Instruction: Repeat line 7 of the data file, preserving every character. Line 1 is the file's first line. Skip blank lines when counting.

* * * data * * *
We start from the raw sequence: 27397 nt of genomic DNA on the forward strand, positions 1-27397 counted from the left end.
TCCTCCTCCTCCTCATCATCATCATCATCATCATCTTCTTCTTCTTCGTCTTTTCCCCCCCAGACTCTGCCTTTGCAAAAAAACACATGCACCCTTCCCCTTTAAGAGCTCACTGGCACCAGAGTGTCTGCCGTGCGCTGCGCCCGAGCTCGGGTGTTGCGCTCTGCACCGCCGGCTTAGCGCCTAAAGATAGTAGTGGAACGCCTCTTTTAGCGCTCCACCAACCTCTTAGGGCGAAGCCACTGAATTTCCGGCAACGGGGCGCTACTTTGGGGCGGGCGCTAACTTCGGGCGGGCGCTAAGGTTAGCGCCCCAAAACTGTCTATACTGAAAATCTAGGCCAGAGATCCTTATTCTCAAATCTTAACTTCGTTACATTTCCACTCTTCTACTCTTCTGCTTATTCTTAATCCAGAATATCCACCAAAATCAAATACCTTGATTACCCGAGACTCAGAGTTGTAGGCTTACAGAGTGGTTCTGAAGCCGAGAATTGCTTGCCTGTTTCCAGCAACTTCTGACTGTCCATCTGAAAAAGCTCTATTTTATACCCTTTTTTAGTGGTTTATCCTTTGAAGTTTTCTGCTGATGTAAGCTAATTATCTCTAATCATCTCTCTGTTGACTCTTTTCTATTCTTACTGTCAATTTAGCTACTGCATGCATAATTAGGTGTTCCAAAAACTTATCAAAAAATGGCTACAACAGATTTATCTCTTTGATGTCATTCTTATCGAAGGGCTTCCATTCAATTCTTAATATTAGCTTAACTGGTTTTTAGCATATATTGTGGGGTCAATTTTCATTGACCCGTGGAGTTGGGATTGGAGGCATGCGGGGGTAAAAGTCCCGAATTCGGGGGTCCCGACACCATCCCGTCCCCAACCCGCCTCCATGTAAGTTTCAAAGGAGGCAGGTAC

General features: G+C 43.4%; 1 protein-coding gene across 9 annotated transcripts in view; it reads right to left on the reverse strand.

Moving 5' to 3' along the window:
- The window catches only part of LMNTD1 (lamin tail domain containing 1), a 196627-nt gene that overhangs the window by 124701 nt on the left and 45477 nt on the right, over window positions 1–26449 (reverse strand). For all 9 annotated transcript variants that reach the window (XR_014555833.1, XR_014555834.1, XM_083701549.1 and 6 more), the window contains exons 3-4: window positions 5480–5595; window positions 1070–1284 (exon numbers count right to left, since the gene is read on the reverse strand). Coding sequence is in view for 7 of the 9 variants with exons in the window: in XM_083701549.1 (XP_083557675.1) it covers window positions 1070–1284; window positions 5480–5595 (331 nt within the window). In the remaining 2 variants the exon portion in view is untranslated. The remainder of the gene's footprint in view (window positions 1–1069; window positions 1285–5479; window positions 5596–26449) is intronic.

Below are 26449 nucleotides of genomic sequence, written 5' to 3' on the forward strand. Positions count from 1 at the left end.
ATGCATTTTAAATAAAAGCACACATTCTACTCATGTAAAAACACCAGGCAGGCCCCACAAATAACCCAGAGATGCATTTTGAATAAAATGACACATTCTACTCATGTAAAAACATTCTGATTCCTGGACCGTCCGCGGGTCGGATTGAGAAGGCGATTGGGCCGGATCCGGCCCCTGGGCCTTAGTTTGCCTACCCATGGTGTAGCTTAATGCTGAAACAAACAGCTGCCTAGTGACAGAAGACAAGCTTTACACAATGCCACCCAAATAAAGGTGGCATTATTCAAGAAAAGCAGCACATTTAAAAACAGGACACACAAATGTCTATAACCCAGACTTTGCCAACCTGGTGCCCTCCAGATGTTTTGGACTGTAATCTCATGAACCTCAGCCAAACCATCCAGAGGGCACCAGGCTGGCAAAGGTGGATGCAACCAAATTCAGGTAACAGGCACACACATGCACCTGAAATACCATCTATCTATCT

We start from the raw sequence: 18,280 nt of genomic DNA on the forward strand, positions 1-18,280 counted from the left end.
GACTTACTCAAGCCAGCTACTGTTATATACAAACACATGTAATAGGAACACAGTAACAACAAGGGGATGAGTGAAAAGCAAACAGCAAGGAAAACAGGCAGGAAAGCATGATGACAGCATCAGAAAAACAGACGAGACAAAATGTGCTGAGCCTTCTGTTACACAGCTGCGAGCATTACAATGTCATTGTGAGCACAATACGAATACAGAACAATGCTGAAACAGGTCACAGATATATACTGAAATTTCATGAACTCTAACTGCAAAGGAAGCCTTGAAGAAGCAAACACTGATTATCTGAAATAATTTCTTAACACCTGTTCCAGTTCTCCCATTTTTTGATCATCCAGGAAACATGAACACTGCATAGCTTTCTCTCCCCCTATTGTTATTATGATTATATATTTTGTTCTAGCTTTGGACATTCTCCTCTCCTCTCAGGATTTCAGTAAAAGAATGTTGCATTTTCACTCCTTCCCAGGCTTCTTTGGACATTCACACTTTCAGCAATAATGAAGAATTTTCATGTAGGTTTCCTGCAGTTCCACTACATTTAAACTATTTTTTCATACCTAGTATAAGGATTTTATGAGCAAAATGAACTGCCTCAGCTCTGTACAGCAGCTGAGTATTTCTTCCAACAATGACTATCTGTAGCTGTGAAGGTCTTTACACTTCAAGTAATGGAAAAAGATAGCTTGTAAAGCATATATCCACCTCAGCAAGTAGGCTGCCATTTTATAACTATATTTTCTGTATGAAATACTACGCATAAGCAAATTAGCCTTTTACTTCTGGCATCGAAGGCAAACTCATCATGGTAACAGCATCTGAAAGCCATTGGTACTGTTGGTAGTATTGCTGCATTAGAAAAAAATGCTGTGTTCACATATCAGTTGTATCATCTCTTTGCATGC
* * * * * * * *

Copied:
ATGCATTTTAAATAAAAGCACACATTCTACTCATGTAAAAACACCAGGCAGGCCCCACAAATAACCCAGAGATGCATTTTGAATAAAATGACACATTCTACTCATGTAAAAACATTCTGATTCCTGGACCGTCCGCGGGTCGGATTGAGAAGGCGATTGGGCCGGATCCGGCCCCTGGGCCTTAGTTTGCCTACCCATGGTGTAGCTTAATGCTGAAACAAACAGCTGCCTAGTGACAGAAGACAAGCTTTACACAATGCCACCCAAATAAAGGTGGCATTATTCAAGAAAAGCAGCACATTTAAAAACAGGACACACAAATGTCTATAACCCAGACTTTGCCAACCTGGTGCCCTCCAGATGTTTTGGACTGTAATCTCATGAACCTCAGCCAAACCATCCAGAGGGCACCAGGCTGGCAAAGGTGGATGCAACCAAATTCAGGTAACAGGCACACACATGCACCTGAAATACCATCTATCTATCT